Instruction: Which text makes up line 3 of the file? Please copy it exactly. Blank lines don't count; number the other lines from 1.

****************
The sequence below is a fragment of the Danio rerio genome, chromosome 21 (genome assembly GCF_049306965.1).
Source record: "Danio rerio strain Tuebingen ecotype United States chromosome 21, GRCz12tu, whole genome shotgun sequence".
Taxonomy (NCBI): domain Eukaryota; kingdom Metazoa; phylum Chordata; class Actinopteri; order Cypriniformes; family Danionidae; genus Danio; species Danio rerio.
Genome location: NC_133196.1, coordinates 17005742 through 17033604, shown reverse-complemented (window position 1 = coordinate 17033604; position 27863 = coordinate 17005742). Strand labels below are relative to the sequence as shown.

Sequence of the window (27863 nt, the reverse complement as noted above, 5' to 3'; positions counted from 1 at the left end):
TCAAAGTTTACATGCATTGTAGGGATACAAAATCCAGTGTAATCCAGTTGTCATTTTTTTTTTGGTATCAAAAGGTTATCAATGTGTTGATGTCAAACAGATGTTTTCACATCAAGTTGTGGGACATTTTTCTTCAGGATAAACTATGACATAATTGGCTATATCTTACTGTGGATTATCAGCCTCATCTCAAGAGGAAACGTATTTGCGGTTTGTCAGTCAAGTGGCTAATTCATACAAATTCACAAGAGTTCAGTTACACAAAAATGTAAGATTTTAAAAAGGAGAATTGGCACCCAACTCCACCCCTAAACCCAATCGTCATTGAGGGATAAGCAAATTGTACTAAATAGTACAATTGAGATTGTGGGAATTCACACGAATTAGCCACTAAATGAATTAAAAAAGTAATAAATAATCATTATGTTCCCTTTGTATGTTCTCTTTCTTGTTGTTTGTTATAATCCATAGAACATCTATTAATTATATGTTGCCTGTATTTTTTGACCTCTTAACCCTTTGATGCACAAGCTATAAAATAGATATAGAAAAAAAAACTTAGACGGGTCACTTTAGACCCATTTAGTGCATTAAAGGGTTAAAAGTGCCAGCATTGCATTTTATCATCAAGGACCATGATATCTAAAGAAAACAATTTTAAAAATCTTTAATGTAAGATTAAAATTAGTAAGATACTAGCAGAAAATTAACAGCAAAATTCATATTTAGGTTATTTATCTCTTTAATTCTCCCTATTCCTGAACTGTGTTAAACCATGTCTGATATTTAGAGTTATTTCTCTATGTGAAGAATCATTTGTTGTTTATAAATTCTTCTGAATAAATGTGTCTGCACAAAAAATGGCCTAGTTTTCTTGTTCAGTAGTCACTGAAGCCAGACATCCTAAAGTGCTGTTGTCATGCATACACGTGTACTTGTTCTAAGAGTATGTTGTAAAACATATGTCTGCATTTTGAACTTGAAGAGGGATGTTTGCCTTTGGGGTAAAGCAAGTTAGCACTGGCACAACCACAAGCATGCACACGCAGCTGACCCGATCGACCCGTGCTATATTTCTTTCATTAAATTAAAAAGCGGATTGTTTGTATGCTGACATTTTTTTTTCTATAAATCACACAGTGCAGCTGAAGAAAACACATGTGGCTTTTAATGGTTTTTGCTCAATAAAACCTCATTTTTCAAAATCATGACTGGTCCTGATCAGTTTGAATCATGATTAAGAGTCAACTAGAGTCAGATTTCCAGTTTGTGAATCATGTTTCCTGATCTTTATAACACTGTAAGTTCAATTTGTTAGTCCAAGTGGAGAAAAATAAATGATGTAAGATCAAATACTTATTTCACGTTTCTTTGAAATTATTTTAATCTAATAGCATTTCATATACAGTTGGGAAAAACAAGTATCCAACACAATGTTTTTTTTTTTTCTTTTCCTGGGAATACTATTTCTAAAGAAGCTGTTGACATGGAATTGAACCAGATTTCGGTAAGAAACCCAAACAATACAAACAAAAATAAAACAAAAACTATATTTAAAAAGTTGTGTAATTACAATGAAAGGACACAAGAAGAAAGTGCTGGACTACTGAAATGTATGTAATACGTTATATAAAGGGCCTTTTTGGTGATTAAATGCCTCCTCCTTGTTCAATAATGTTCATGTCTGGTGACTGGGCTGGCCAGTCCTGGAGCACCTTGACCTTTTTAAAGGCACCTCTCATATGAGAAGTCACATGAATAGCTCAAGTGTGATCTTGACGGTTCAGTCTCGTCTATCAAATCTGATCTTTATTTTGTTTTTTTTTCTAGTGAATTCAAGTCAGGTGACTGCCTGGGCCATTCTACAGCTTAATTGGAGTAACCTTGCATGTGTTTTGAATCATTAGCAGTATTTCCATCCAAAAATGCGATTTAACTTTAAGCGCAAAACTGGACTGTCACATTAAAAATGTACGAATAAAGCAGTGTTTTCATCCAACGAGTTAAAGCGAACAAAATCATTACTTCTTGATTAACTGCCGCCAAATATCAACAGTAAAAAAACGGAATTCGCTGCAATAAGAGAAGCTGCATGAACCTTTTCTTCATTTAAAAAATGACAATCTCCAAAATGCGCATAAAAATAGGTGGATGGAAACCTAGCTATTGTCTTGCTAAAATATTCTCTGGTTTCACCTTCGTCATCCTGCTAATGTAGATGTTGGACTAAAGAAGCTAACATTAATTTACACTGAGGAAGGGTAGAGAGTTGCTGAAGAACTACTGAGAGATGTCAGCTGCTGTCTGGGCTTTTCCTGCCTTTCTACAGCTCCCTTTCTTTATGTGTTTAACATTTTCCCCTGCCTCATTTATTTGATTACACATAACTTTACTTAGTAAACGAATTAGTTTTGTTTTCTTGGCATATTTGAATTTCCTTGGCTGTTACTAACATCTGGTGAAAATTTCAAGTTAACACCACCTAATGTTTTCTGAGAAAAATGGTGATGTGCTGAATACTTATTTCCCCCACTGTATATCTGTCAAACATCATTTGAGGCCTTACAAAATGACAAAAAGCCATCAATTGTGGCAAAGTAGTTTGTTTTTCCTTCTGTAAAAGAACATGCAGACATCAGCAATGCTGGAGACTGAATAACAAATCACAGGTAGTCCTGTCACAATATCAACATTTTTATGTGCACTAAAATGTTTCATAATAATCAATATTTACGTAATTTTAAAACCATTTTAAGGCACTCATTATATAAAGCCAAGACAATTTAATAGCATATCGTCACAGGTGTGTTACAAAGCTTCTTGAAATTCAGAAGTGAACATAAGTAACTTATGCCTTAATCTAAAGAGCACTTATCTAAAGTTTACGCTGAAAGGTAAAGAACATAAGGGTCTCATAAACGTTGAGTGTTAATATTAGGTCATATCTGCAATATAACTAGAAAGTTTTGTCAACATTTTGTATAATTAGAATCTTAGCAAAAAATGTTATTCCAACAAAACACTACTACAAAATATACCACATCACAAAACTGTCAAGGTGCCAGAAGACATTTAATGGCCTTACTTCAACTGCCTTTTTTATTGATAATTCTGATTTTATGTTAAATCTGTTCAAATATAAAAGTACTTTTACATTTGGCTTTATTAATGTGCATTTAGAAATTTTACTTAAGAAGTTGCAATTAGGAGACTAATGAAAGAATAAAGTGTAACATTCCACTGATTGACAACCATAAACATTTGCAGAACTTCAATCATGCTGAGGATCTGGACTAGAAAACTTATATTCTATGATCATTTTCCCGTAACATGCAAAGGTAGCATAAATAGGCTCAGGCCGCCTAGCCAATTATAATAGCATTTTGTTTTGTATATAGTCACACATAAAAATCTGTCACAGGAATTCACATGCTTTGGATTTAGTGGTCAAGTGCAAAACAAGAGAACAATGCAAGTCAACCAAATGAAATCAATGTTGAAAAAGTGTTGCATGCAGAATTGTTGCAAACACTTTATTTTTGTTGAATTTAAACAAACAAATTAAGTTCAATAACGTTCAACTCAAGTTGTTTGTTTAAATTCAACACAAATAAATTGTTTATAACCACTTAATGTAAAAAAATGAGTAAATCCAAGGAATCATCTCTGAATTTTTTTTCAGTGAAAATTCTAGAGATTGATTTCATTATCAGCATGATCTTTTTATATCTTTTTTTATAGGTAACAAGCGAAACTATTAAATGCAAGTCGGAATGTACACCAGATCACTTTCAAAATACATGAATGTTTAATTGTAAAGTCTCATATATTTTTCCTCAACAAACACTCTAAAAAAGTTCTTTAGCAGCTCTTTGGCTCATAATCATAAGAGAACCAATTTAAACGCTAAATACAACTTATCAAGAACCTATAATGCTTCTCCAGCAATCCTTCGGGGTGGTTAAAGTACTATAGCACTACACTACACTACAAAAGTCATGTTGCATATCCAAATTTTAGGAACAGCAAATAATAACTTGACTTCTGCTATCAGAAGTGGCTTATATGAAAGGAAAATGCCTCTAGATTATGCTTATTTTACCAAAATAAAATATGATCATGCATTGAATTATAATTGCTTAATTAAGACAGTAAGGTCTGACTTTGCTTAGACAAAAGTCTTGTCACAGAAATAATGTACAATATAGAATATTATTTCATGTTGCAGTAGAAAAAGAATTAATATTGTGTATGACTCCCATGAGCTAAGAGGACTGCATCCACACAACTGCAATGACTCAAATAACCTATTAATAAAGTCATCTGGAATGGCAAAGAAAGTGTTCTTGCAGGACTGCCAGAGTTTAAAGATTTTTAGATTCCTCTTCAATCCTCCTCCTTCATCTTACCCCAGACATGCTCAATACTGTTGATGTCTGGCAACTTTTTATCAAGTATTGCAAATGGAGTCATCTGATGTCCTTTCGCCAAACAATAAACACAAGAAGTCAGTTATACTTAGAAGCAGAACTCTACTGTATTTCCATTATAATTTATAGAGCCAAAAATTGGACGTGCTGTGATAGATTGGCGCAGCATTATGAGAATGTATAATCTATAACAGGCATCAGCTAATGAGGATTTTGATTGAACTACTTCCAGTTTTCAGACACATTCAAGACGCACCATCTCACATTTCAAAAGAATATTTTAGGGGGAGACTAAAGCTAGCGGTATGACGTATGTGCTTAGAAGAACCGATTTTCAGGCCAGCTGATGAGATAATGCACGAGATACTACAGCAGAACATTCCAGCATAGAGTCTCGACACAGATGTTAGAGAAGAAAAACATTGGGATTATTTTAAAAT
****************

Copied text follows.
Taxonomy (NCBI): domain Eukaryota; kingdom Metazoa; phylum Chordata; class Actinopteri; order Cypriniformes; family Danionidae; genus Danio; species Danio rerio.